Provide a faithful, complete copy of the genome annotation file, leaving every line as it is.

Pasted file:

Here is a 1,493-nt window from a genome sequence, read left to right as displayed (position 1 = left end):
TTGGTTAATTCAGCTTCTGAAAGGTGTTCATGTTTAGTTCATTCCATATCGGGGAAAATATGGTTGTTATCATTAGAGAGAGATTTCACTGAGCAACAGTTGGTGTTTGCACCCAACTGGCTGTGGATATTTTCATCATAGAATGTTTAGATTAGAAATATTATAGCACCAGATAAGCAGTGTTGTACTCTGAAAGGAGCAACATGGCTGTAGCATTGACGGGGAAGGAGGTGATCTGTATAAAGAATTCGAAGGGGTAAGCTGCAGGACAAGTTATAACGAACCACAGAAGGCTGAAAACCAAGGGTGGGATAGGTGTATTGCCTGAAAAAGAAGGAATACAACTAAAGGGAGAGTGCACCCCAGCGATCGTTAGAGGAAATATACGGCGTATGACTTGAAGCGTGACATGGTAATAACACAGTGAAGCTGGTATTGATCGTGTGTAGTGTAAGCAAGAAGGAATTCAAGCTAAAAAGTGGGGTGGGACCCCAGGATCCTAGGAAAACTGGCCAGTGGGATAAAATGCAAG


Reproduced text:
Here is a 1,493-nt window from a genome sequence, read left to right as displayed (position 1 = left end):
TTGGTTAATTCAGCTTCTGAAAGGTGTTCATGTTTAGTTCATTCCATATCGGGGAAAATATGGTTGTTATCATTAGAGAGAGATTTCACTGAGCAACAGTTGGTGTTTGCACCCAACTGGCTGTGGATATTTTCATCATAGAATGTTTAGATTAGAAATATTATAGCACCAGATAAGCAGTGTTGTACTCTGAAAGGAGCAACATGGCTGTAGCATTGACGGGGAAGGAGGTGATCTGTATAAAGAATTCGAAGGGGTAAGCTGCAGGACAAGTTATAACGAACCACAGAAGGCTGAAAACCAAGGGTGGGATAGGTGTATTGCCTGAAAAAGAAGGAATACAACTAAAGGGAGAGTGCACCCCAGCGATCGTTAGAGGAAATATACGGCGTATGACTTGAAGCGTGACATGGTAATAACACAGTGAAGCTGGTATTGATCGTGTGTAGTGTAAGCAAGAAGGAATTCAAGCTAAAAAGTGGGGTGGGACCCCAGGATCCTAGGAAAACTGGCCAGTGGGATAAAATGCAAG